Bedsit Disco Queen, By Tracey Thorn

The singer's memoir is not quite as assured as her lyrics – but still fascinates

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The Independent Culture

Considering the confessional nature of her songwriting, both with Everything But The Girl and solo, you expect Tracey Thorn to excel as a memoirist. Her brilliantly-titled autobiography arrives more than 15 years after Patient, the book her musical and life-partner Ben Watt wrote about his struggles with Churg-Strauss syndrome, the auto-immune disease which nearly did for him. It certainly slowed down the duo in the early Nineties, before their remix renaissance and the ubiquity of their worldwide hit "Missing".

Thorn neatly intersperses complete song lyrics between each chapter, and dips into her diaries to recollect her discovery of punk, as a 14-year-old, halfway through 1977. Two years later, she joined her first group, the Stern Bops, but quickly moved on to the all-female Marine Girls, infused by the DIY ethos and influenced by the folk punk Patrik Fitzgerald and the minimalist Welsh trio Young Marble Giants.

Thorn and Watt enrolled at Hull University in 1981, where they met after he asked for her over the Tannoy. They named themselves after a local shop, began drafting a non-rockist manifesto, "a little bit indie, a little bit boss nova", invented Quiet Is The New Loud two decades before the Norwegian duo Kings of Convenience, and charted with "Each and Every One" the week they sat their finals in 1984. Even if she uses old press cuttings a tad too much, Thorn is good at describing the joy she felt receiving a call from Paul Weller in a Hull phone-box, or meeting Morrissey, whose androgyny fuelled her own outlook.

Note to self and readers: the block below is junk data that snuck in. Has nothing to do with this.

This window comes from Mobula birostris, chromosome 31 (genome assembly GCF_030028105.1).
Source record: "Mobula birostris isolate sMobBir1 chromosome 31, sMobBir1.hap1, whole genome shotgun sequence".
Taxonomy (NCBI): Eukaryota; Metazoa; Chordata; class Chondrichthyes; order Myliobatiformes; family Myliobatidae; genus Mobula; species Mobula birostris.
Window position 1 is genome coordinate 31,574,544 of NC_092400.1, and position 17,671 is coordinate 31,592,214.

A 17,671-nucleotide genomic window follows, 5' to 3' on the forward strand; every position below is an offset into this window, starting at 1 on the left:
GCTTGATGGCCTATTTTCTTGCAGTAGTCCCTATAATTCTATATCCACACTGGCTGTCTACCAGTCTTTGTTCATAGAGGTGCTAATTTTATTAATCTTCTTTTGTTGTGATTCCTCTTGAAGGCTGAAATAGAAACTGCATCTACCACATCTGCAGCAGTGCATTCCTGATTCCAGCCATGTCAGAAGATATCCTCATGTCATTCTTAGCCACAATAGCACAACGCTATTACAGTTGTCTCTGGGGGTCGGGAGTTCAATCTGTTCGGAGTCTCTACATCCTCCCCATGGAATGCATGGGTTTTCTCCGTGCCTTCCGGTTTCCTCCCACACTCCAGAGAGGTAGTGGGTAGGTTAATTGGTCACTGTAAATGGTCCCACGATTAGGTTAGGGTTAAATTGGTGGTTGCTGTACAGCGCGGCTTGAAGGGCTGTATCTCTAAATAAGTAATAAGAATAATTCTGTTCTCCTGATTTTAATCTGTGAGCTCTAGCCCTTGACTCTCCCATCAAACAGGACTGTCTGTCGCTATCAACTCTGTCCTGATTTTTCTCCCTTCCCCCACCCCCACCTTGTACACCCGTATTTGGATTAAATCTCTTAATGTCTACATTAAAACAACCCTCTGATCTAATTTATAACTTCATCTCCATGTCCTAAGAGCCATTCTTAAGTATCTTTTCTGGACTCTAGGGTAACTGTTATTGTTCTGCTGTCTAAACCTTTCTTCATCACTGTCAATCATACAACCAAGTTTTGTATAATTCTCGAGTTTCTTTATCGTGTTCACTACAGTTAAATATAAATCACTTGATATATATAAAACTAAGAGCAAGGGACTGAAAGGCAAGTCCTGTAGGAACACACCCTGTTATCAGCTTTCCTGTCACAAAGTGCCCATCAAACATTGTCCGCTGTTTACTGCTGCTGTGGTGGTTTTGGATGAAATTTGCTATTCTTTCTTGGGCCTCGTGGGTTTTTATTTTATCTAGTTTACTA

When EBGT scored a Top Three hit in 1988, it was with a cover, "I Don't Want To Talk About It", their tenth single. They made a few too many compromises until Watt's illness put everything in sharp focus. Thorn teamed up with Massive Attack and EBTG devised a "modern retro hybrid" on their landmark albums Amplified Heart and Walking Wounded. Thorn, always a reluctant performer, stopped to become the mother she yearns to be.

Writing this book has helped Thorn return to music, with two more albums completed since 2007, but her prose is not as assured as her unique voice. However, reading Bedsit Disco Queen sent me back to EBTG's rich, understated canon. It felt like catching up with a long-lost friend.

Tracey Thorn will be appearing at the 'Independent' Bath Literature Festival on 5 March